Creating the free-agent ecosystem requires at least three layers to exploit horizontal collaboration:
- Essential resource-infrastructure to be free or cheap- accessible to maximum free agents, enabling permission-less learning and creation.
- Close-knit clustering for free-agents with shared values and interests to group together in symbiotic relationships and provide a coherent community.
- Radical interdisciplinarity to leverage economy-of-scope to solve complex problems that demand multi-domain solutions enabled by horizontal collaboration.
A NoFAC is a small-world network of free-agents (armed with on-demand techno-industrial systems) who form small clusters of like-minded people, along with plenty of inter-cluster linking. This horizontal inter-cluster linking is manifested as radical interdisciplinarity. Overall, a NoFAC resembles in functional structure, an archipelago of self-organizing islands of homophilous tribes.
Layer 1: Techno-Industrial Systems Layer (Essential Infrastructure) - this layer is for a free-agent what soil is for a plant - encouraging self-learning and self-creation by autodidacts, the systems in this layer leverages economy-of-scale to provide the essential resources and leaves the freedom to choose to the free agent- encouraging maximal creativity.
Layer 2: Free-Agent Cluster (Sufficient Community) - an incubator with acceptance of unexpected ideas and frameworks, encouraged by small, intimate cluster of like-minded free-agents- homophilos cliques. The cluster is self-organizing and each free agent has accountable autonomy. These free-agents share, collaborate, trade, inspire and learn together, enabled by a trust based on shared values and transparency.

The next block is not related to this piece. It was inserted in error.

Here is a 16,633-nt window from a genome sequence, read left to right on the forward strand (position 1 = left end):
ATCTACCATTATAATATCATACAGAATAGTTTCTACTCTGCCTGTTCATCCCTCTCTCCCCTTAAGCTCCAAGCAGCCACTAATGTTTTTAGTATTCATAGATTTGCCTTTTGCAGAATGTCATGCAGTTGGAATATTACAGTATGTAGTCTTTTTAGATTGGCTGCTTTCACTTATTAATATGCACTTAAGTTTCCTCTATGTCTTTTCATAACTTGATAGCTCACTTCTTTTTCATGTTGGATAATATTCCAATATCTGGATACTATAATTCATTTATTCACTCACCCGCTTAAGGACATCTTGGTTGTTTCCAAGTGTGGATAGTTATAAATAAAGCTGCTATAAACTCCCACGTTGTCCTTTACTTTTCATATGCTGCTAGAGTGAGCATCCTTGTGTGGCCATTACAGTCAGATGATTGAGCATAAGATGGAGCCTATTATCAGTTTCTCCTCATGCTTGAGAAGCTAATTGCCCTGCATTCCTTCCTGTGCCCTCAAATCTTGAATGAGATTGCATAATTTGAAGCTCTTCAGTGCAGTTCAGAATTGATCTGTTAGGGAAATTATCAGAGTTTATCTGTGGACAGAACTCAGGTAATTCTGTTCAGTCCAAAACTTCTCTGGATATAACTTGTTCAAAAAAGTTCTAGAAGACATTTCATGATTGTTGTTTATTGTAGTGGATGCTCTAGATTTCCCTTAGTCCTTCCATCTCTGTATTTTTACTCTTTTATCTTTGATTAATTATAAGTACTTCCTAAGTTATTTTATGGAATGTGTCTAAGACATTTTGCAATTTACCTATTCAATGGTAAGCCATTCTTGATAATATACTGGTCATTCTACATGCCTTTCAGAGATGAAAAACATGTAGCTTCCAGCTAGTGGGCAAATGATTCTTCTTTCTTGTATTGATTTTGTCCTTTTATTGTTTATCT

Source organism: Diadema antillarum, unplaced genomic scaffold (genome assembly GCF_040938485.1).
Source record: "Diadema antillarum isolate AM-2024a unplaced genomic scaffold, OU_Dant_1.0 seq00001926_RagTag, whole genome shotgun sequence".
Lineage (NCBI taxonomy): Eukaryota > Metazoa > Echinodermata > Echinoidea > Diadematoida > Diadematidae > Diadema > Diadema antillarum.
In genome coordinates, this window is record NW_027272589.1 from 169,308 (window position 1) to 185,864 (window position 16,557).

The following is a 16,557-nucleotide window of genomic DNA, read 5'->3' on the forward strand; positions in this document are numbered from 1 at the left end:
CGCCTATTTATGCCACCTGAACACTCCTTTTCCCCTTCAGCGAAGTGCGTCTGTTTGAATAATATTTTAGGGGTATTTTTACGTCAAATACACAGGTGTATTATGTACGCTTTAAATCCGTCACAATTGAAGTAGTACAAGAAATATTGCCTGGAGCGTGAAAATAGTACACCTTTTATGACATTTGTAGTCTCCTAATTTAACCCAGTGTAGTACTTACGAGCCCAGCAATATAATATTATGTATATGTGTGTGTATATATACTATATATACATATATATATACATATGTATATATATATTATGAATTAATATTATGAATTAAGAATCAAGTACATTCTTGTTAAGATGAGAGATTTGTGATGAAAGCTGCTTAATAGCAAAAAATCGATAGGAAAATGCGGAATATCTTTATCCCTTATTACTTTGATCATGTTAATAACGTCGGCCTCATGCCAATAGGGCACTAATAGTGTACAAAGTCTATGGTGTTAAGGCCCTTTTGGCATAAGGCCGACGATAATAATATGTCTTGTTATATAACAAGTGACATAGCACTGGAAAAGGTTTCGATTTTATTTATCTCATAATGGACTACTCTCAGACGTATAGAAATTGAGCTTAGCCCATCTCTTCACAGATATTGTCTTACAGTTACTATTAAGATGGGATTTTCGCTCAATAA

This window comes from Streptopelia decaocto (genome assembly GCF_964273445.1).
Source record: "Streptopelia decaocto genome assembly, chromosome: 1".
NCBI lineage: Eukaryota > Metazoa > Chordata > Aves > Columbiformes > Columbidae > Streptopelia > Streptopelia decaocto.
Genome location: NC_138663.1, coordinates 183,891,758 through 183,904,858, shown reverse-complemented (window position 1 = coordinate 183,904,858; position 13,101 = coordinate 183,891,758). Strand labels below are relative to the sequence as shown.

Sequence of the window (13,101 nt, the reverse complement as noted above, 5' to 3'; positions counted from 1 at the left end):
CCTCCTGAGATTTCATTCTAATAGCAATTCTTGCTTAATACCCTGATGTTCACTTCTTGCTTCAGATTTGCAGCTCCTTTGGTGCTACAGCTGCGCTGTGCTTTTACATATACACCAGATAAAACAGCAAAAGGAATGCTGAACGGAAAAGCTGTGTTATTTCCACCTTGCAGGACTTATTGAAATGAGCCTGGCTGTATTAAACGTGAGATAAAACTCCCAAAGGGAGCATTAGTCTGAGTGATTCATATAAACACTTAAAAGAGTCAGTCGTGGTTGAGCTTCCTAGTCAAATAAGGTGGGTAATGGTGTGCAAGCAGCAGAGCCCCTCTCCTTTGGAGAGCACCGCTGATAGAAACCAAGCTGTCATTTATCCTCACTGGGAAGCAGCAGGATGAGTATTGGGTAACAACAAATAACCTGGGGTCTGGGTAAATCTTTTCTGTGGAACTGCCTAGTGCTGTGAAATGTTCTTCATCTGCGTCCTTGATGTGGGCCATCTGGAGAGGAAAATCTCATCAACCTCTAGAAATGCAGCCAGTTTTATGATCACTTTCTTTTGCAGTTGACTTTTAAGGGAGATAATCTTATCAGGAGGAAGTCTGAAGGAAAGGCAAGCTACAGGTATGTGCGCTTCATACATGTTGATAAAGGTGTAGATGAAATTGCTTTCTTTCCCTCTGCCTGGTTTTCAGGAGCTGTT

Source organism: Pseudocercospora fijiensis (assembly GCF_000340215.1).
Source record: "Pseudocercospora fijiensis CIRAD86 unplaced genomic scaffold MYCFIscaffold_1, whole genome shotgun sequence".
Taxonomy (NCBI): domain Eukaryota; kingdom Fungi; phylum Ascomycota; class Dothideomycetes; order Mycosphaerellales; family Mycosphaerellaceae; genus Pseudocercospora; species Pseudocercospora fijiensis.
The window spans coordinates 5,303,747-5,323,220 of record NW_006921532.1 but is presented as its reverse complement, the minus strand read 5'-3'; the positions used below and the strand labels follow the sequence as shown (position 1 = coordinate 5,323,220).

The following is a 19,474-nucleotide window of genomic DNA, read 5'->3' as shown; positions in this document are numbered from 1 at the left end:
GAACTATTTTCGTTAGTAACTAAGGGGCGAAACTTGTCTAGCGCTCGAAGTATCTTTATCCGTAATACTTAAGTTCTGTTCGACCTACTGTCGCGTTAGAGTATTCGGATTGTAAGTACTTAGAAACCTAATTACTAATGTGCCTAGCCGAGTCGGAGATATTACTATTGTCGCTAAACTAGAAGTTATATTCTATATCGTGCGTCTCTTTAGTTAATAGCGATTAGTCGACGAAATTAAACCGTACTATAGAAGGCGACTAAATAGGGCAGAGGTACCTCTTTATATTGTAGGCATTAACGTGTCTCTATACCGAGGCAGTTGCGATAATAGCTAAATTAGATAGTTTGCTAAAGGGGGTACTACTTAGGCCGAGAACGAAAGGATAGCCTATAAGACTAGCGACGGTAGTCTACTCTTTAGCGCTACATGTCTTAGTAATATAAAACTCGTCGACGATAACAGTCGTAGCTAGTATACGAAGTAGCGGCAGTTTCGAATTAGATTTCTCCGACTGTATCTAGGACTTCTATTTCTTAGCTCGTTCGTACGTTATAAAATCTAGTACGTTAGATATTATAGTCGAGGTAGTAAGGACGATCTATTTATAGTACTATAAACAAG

Layer 3: Radically Interdisciplinary Network (Maximal Diversity Connections) - intertwining of domains, frameworks and ways of thinking, win-win growth - this layer leverages economy-of-scope and opens up unexpected opportunities for two or more clusters to pursue together and come up with multi-domain solutions for complex problems and create entirely new fields.
I have observed the emergence of NoFAC in my corner of the internet world, witnessing from up-close, the new tactics and strategies that have been recently developed by the indie microbusinesses to survive and thrive. Micro e-commerce brands to indie finance-bloggers to small clusters of software developers, free-agent clusters are a thing that exists to serve the existential need of the participants. Given the Cambrian explosion of internet-era indie microbusinesses we are witnessing, it is not a stretch to say that more NoFACs will become norm in the 2020s. I will be watching this phenomenon with excitement and optimism as an aspiring free-agent.